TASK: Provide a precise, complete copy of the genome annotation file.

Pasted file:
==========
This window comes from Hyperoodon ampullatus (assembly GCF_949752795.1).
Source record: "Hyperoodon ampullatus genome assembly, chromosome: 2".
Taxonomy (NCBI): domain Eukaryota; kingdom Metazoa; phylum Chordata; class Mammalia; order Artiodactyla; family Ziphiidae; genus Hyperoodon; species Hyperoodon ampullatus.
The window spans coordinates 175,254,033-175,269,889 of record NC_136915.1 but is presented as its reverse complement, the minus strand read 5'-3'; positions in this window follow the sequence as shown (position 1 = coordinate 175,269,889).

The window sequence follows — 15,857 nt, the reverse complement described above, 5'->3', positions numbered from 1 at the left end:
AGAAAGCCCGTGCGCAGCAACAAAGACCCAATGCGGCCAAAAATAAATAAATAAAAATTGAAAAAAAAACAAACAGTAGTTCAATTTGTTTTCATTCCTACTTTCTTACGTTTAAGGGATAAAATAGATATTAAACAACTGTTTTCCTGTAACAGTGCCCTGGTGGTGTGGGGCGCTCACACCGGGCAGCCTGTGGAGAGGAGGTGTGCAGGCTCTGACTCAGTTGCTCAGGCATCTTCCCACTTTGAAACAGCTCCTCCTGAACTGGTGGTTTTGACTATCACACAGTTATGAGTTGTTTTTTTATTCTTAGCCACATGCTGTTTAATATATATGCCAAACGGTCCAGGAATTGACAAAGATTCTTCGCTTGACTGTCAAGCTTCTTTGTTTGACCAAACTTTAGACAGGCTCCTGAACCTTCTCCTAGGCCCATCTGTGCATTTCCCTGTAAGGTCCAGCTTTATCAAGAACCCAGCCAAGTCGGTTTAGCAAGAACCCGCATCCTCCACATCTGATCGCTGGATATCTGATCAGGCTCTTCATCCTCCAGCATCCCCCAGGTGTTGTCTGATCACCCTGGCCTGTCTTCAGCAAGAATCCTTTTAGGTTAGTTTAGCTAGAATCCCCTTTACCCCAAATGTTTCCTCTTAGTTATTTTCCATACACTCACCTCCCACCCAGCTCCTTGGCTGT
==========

This window comes from Hyperoodon ampullatus (assembly GCF_949752795.1).
Source record: "Hyperoodon ampullatus genome assembly, chromosome: 2".
Taxonomy (NCBI): domain Eukaryota; kingdom Metazoa; phylum Chordata; class Mammalia; order Artiodactyla; family Ziphiidae; genus Hyperoodon; species Hyperoodon ampullatus.
The window spans coordinates 175,254,033-175,269,889 of record NC_136915.1 but is presented as its reverse complement, the minus strand read 5'-3'; positions in this window follow the sequence as shown (position 1 = coordinate 175,269,889).

The window sequence follows — 15,857 nt, the reverse complement described above, 5'->3', positions numbered from 1 at the left end:
AGAAAGCCCGTGCGCAGCAACAAAGACCCAATGCGGCCAAAAATAAATAAATAAAAATTGAAAAAAAAACAAACAGTAGTTCAATTTGTTTTCATTCCTACTTTCTTACGTTTAAGGGATAAAATAGATATTAAACAACTGTTTTCCTGTAACAGTGCCCTGGTGGTGTGGGGCGCTCACACCGGGCAGCCTGTGGAGAGGAGGTGTGCAGGCTCTGACTCAGTTGCTCAGGCATCTTCCCACTTTGAAACAGCTCCTCCTGAACTGGTGGTTTTGACTATCACACAGTTATGAGTTGTTTTTTTATTCTTAGCCACATGCTGTTTAATATATATGCCAAACGGTCCAGGAATTGACAAAGATTCTTCGCTTGACTGTCAAGCTTCTTTGTTTGACCAAACTTTAGACAGGCTCCTGAACCTTCTCCTAGGCCCATCTGTGCATTTCCCTGTAAGGTCCAGCTTTATCAAGAACCCAGCCAAGTCGGTTTAGCAAGAACCCGCATCCTCCACATCTGATCGCTGGATATCTGATCAGGCTCTTCATCCTCCAGCATCCCCCAGGTGTTGTCTGATCACCCTGGCCTGTCTTCAGCAAGAATCCTTTTAGGTTAGTTTAGCTAGAATCCCCTTTACCCCAAATGTTTCCTCTTAGTTATTTTCCATACACTCACCTCCCACCCAGCTCCTTGGCTGT